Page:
One of my prized possessions is a box containing hand-written recipes from three generations of family and friends. It was originally my late Mom’s collection of her mother’s treasured hand-written recipes and clippings from as far back as the early twentieth century. Mom added to the box over the years, collecting recipes from magazines and newspapers, and asking friends for the recipes for delicious things they had shared with us. As a little girl I loved to cook, so I asked my family and friends to share their recipes with me, too. Mom let me put them in her special recipe box and it made me feel very grown up. One day, not long after I got married, Mom gave it to me for my own kitchen. I was delighted.
|My cherished recipe box (Photo by April Harris)|
Almost everyone loves trifle, and My Grandma’s Trifle has made an appearance at more family gatherings than I have. Every time I make it, I still think about my late Mom and the stories she told me about my Grandma and the trifle. Although my Mom used sweet sherry to make the trifle and I do so to this day, my Grandma originally made it with rum. It was a favourite at her local church socials and Women’s Institute lunches in the 1930s, particularly with one minister who was very vocal in his support of the Temperance Movement. Funnily enough though, he would always have second helpings of my Grandma’s trifle!
|A festive bowl shows off My Grandma's Trifle (Photo by April Harris)|
My late Aunt Irene’s Coconut Date and Cherry Christmas Squares were a big part of family Christmases when I was a little. I spent a lot of time with my Aunt Irene and one of my favourite things to do when I visited was pick cherries from the tree in her garden. We would wear them as earrings and pretend to be fancy ladies at a ball. If I sit quietly enough, I can still hear the sound of our laughter as we danced through the garden. Aunt Irene had the most wonderful laugh.
|Luscious Coconut, Date and Cherry Christmas Squares (Photo by April Harris)|
Equally delicious, my Aunt Dorothy’s Butterscotch Squares make a great addition to cookie plates as well. Aunt Dorothy is now in her eighties and doesn’t find it as easy to get around the kitchen as she used to, but memories of her cooking are still the stuff of legend in our family.
|Chunky bites of caramel sweetness! Butterscotch Squares (Photo by April Harris)|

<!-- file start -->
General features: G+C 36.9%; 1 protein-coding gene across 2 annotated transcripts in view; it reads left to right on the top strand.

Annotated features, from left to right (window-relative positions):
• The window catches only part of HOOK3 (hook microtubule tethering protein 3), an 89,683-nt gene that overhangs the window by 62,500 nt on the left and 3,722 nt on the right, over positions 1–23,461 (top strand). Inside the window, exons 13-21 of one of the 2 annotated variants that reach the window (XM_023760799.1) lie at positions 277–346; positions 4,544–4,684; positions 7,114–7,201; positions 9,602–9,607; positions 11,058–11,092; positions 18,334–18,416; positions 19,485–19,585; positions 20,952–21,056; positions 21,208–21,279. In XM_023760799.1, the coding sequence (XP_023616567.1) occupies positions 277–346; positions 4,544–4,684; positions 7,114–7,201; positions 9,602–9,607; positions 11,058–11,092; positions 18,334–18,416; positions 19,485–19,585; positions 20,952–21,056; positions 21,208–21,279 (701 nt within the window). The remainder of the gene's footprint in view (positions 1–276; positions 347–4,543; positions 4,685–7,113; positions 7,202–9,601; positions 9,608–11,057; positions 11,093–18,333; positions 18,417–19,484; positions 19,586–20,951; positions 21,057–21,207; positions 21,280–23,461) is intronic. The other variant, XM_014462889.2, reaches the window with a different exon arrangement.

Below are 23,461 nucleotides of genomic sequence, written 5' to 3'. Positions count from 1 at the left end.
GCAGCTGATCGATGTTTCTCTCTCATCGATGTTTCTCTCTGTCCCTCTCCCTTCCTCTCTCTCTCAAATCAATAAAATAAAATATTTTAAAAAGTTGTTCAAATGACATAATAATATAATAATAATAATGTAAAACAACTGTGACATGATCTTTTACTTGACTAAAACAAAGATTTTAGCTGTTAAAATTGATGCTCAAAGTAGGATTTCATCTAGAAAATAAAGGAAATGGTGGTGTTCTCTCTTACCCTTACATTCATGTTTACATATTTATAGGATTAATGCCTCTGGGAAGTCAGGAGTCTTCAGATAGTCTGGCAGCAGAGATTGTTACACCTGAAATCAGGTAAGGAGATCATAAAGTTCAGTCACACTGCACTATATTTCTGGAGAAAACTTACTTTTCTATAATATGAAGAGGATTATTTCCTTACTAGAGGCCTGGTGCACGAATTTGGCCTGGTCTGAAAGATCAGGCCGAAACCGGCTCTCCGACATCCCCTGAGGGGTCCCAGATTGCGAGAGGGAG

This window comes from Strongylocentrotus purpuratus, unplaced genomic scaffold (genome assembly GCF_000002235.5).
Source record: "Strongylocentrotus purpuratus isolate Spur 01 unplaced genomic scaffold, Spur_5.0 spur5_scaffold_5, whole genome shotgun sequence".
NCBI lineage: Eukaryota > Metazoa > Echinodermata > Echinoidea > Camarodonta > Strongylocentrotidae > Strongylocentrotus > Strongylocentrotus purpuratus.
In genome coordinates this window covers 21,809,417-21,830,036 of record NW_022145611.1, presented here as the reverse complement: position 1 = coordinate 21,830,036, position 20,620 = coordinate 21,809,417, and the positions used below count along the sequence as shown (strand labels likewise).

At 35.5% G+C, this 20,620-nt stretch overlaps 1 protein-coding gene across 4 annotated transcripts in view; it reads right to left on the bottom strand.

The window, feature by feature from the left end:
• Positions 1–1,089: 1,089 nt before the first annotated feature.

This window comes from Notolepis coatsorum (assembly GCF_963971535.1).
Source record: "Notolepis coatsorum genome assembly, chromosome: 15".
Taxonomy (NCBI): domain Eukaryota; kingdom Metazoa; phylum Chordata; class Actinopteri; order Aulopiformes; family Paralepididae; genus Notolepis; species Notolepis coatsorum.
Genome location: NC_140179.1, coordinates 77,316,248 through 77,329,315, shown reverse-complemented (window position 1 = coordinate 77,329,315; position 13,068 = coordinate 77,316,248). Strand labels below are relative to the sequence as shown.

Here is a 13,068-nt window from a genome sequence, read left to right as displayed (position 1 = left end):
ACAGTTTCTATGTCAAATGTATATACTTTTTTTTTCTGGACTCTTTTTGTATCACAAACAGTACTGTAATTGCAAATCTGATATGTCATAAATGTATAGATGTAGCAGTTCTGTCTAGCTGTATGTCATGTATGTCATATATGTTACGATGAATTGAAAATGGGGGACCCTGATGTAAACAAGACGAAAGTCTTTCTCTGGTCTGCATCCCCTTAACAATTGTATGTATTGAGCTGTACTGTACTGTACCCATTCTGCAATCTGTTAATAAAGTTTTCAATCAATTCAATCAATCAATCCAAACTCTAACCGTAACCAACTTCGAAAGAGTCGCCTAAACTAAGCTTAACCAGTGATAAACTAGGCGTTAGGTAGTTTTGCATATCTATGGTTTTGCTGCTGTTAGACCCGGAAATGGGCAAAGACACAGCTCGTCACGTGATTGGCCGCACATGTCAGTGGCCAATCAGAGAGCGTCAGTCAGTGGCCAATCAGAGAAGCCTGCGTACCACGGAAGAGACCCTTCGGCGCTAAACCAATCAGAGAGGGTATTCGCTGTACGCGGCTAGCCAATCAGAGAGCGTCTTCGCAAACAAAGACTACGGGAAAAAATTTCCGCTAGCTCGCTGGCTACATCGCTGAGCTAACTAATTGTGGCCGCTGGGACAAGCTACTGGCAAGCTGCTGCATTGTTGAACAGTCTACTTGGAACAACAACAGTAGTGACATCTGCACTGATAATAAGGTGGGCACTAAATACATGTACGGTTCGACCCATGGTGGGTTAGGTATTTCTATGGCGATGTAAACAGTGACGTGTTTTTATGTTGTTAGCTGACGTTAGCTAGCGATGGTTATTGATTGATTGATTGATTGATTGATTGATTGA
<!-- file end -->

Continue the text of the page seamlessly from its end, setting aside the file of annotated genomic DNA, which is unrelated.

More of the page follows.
One of my favourite recipes is my Great Auntie Margaret’s Spice Cake. The lady behind the cake died before I was born, but she was dear to my mother, and her writing desk is now in my library. Her cake recipe really has stood the test of time; moist and spicy sweet, it’s perfect for cooler weather. I still use the original mixing method developed in the days before electric mixers. It varies slightly from the more modern methods of cake making but gives the cake a fabulous texture. The baking soda is whisked into the milk before being added separately from the flour, and the egg whites are whipped and folded in at the last to make a seriously moist and tender cake. Trust me, it works!
|Berries with Auntie's Spice Cake make a winning match (Photo by April Harris)|
Auntie’s Spice Cake
Makes one 8-inch round or one 8x8-inch square cake
1 teaspoon baking soda
1 cup buttermilk or sour milk
2½ cups flour
1 teaspoon cinnamon
1/2 teaspoon cloves
1/2 teaspoon allspice
1 teaspoon nutmeg
2 eggs, separated
1/2 cup butter, softened
1 cup soft brown sugar
1 teaspoon vanilla extract
1. Preheat the oven to 350 degrees Fahrenheit. Grease and flour, or use parchment paper to line a deep 8-inch round pan or 8x8-inch square pan.
2. Whisk the baking soda into the buttermilk or sour milk. Set aside.
3. Sift the flour, cinnamon, cloves, allspice, and nutmeg into a mixing bowl. Set aside.
4. In a separate bowl, beat the egg whites until soft peaks form. Set aside.
5. Place the butter and brown sugar into a mixing bowl and beat together thoroughly. Stir in the egg yolks until well blended. Stir the buttermilk mixture and vanilla extract into the egg yolk mixture, and combine until thoroughly blended.
7. Stir the flour and spices mixture into this batter, beating thoroughly.
8. Fold the egg whites gently but thoroughly into the batter.
9. Pour the batter into the prepared pan, and bake in the preheated oven 25 to 30 minutes, or until a skewer inserted into the center of the cake comes out clean.
10. Cool the cake in the pan for 10 minutes before placing on a rack to finishing cooling.
11. When cool, frost with your favourite frosting and decorate as desired. I often use Buttercream Icing or this delicious Cream Cheese Frosting with Browned Butter and Bourbon from Allrecipes.com. Or you may simply sprinkle this delicious cake with confectioner’s sugar (spoon through a sieve to dust evenly over the cake).
Enjoy! And be sure to share with me what favourite family recipe you love making. Do you bake something special for the holidays?